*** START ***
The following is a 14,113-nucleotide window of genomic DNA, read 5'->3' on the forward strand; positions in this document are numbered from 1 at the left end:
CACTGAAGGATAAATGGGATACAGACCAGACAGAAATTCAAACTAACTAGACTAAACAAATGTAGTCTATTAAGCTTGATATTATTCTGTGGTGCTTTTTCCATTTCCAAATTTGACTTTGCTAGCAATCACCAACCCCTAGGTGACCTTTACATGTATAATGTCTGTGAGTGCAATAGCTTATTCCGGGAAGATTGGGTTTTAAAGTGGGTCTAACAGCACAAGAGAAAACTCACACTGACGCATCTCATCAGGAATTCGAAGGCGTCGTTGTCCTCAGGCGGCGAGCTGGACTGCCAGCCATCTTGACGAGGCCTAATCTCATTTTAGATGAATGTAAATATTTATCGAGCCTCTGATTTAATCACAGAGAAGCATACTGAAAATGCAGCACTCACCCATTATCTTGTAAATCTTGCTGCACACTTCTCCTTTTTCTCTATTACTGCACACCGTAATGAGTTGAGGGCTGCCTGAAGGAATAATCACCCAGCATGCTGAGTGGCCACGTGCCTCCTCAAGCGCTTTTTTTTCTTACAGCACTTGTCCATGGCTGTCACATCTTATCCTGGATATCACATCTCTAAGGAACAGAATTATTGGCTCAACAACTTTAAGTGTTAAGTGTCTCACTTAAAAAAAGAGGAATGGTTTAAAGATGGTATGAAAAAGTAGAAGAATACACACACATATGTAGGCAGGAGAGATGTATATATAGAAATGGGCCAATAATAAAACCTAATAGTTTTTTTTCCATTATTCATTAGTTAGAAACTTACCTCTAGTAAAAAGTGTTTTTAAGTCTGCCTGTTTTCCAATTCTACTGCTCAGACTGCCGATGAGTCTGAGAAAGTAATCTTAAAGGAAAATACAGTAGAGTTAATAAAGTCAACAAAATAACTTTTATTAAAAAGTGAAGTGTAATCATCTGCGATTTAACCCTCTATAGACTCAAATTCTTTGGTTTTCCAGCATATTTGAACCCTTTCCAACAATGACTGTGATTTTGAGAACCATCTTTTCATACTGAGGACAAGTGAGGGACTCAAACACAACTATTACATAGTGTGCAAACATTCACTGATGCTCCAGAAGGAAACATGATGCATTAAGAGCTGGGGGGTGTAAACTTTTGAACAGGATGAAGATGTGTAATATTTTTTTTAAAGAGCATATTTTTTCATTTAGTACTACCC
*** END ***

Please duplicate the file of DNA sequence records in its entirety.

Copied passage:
The following is a 14,113-nucleotide window of genomic DNA, read 5'->3' on the forward strand; positions in this document are numbered from 1 at the left end:
CACTGAAGGATAAATGGGATACAGACCAGACAGAAATTCAAACTAACTAGACTAAACAAATGTAGTCTATTAAGCTTGATATTATTCTGTGGTGCTTTTTCCATTTCCAAATTTGACTTTGCTAGCAATCACCAACCCCTAGGTGACCTTTACATGTATAATGTCTGTGAGTGCAATAGCTTATTCCGGGAAGATTGGGTTTTAAAGTGGGTCTAACAGCACAAGAGAAAACTCACACTGACGCATCTCATCAGGAATTCGAAGGCGTCGTTGTCCTCAGGCGGCGAGCTGGACTGCCAGCCATCTTGACGAGGCCTAATCTCATTTTAGATGAATGTAAATATTTATCGAGCCTCTGATTTAATCACAGAGAAGCATACTGAAAATGCAGCACTCACCCATTATCTTGTAAATCTTGCTGCACACTTCTCCTTTTTCTCTATTACTGCACACCGTAATGAGTTGAGGGCTGCCTGAAGGAATAATCACCCAGCATGCTGAGTGGCCACGTGCCTCCTCAAGCGCTTTTTTTTCTTACAGCACTTGTCCATGGCTGTCACATCTTATCCTGGATATCACATCTCTAAGGAACAGAATTATTGGCTCAACAACTTTAAGTGTTAAGTGTCTCACTTAAAAAAAGAGGAATGGTTTAAAGATGGTATGAAAAAGTAGAAGAATACACACACATATGTAGGCAGGAGAGATGTATATATAGAAATGGGCCAATAATAAAACCTAATAGTTTTTTTTCCATTATTCATTAGTTAGAAACTTACCTCTAGTAAAAAGTGTTTTTAAGTCTGCCTGTTTTCCAATTCTACTGCTCAGACTGCCGATGAGTCTGAGAAAGTAATCTTAAAGGAAAATACAGTAGAGTTAATAAAGTCAACAAAATAACTTTTATTAAAAAGTGAAGTGTAATCATCTGCGATTTAACCCTCTATAGACTCAAATTCTTTGGTTTTCCAGCATATTTGAACCCTTTCCAACAATGACTGTGATTTTGAGAACCATCTTTTCATACTGAGGACAAGTGAGGGACTCAAACACAACTATTACATAGTGTGCAAACATTCACTGATGCTCCAGAAGGAAACATGATGCATTAAGAGCTGGGGGGTGTAAACTTTTGAACAGGATGAAGATGTGTAATATTTTTTTTAAAGAGCATATTTTTTCATTTAGTACTACCC